You copied the Doc URL to your clipboard.

-ffixed-rN

Prevents the compiler from using the specified core register, unless the use is required for Arm ABI compliance. You must use this option if you want to reserve registers for use as a global named register variable.

Default

By default, the compiler is free to use core registers for any purpose, such as for temporary storage of local variables, within the requirements of the Arm ABI.

Syntax

-ffixed-rN

Parameters

N specifies the register number, which can be any number from 5 to 11. This enables you to reserve core registers R5 to R11.

Restrictions

This feature is only available for AArch32 state.

If you use -mpixolib, then you must not use the following registers as global named register variables:

  • R8
  • R9

If you use -fwrpi or -fwrpi-lowering, then you must not use register R9 as a global named register variable.

Arm recommends that you do not use the following registers as global named register variables because the Arm ABI reserves them for use as a frame pointer if needed. You must carefully analyze your code, to avoid side effects, if you want to use these registers as global named register variables:

  • R7 in T32 state.
  • R11 in A32 state.
Code size

Declaring a core register as a global named register variable means that the register is not available to the compiler for other operations. If you declare too many global named register variables, code size increases significantly. In some cases, your program might not compile, for example if there are insufficient registers available to compute a particular expression.

Operation

-ffixed-rN reserves the specified core register so that the compiler does not use the specified register unless required for Arm ABI compliance. You must reserve the register if you want to use the register as a global named register variable. You can also use -ffixed-rN for generating compatible objects, for example to generate objects that you want to link with other objects that have been built with -frwpi.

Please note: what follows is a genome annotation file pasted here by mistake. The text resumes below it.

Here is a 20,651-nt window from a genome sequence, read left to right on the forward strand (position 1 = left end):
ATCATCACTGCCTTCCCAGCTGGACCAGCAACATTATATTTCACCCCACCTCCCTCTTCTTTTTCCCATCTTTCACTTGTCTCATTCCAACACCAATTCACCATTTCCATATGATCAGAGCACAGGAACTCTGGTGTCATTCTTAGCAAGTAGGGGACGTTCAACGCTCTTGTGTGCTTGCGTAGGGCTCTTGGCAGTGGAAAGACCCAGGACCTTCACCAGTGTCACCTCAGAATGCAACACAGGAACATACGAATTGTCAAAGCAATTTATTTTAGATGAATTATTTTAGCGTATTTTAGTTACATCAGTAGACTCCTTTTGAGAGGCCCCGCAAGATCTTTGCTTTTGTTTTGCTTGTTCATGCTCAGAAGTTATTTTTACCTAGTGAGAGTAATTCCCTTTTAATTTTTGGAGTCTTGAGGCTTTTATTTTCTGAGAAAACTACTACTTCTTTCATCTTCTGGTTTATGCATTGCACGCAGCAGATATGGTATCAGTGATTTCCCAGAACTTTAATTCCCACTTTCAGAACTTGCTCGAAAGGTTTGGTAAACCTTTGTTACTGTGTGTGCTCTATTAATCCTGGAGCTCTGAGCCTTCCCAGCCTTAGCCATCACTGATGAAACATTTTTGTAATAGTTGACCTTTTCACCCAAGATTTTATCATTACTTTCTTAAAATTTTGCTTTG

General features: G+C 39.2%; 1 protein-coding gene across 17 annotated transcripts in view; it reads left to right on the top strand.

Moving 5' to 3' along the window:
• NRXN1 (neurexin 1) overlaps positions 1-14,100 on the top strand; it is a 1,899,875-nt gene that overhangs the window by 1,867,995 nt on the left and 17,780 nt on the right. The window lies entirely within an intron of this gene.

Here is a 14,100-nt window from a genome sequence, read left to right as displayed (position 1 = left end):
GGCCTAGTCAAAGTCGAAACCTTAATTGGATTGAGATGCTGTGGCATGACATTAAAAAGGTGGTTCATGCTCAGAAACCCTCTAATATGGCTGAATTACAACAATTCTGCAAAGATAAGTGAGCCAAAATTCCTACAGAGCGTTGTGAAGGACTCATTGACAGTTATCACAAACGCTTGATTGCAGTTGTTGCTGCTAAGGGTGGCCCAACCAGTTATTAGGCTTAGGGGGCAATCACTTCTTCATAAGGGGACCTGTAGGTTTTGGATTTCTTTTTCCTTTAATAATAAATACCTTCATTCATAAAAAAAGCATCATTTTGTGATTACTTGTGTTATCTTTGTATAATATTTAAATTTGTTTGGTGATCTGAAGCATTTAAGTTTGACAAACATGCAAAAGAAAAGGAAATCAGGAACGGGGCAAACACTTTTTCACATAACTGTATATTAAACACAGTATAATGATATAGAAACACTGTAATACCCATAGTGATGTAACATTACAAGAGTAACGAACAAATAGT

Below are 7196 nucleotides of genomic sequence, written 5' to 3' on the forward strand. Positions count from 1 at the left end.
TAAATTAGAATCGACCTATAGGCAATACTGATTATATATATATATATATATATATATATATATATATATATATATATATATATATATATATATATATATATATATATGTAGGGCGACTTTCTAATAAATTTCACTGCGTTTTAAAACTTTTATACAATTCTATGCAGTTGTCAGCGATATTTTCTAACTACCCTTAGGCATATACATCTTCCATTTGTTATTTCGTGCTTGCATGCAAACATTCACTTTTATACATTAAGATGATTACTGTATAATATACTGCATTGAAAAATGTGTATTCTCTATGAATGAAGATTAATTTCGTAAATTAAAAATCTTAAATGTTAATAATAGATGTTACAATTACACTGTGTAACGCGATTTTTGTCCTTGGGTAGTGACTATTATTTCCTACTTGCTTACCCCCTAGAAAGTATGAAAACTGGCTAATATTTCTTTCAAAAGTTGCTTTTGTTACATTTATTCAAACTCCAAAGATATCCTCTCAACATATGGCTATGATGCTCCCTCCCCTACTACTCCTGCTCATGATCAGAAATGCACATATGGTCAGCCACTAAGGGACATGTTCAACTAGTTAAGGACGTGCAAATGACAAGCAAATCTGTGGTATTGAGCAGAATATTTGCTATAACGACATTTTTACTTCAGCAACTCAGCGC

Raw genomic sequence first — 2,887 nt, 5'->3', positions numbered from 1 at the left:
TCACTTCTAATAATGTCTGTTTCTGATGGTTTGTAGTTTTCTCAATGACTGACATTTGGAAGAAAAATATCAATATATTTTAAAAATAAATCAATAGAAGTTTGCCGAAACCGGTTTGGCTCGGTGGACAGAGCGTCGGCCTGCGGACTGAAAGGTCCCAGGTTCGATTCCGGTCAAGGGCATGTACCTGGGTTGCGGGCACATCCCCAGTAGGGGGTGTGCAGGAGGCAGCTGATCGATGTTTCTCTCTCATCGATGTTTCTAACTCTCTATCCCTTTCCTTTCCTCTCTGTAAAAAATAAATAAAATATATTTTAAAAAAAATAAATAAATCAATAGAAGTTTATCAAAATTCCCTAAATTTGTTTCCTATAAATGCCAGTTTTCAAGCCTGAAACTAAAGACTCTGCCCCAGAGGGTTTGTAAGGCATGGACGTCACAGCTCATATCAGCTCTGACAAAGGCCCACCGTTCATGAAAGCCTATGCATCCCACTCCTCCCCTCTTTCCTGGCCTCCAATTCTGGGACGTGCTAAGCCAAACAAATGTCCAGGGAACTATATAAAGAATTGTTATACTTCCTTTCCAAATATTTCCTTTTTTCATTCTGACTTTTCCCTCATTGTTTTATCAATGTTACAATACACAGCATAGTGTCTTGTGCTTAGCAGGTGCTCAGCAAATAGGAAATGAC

For example -ffixed-r5 reserves register R5 so that the compiler cannot use R5 for storing temporary variables.

Note

The specified registers might still be used in other object files, for example library code, that have not been compiled using the -ffixed-rN option.

Examples

The following example demonstrates the effect of the -ffixed-rN option.

Source file foo.c contains the code below:

int foo(int a1, int a2, int a3, int a4, int a5, int a6)
{
   return  a1/a2 + a3/a4 + a5/a6;
}

Compile the above code without any -ffixed-rN option:

armclang --target=arm-arm-none-eabi -march=armv8-a -O0 -S foo.c -o foo.s

The generated assembly file, foo.s, saves the registers it needs to use, which are {r4, r5, r6, r7, r11, lr}:

foo:
        .fnstart
@ %bb.0:
        .save   {r4, r5, r6, r7, r11, lr}
        push    {r4, r5, r6, r7, r11, lr}
        .pad    #40
        sub     sp, sp, #40
       
        /* Code in between is hidden */

        add     sp, sp, #40
        pop     {r4, r5, r6, r7, r11, pc}
.Lfunc_end0:

To ensure that the compiler does not use registers R5 and R6, compile the same code in foo.c with the -ffixed-r5 and -ffixed-r6 options:

armclang --target=arm-arm-none-eabi -march=armv8-a -O0 -ffixed-r5 -ffixed-r6 -S foo.c -o foo.s

The generated assembly file, foo.s, saves the registers it needs to use, which are {r4, r7, r8, r9, r11, lr}. In this foo.s, the compiler uses registers R8 and R9 instead of R5 and R6:

foo:
        .fnstart
@ %bb.0:
        .save   {r4, r7, r8, r9, r11, lr}
        push    {r4, r7, r8, r9, r11, lr}
        .pad    #40
        sub     sp, sp, #40
       
        /* Code in between is hidden */

        add     sp, sp, #40
        pop     {r4, r7, r8, r9, r11, pc}
.Lfunc_end0:
Was this page helpful? Yes No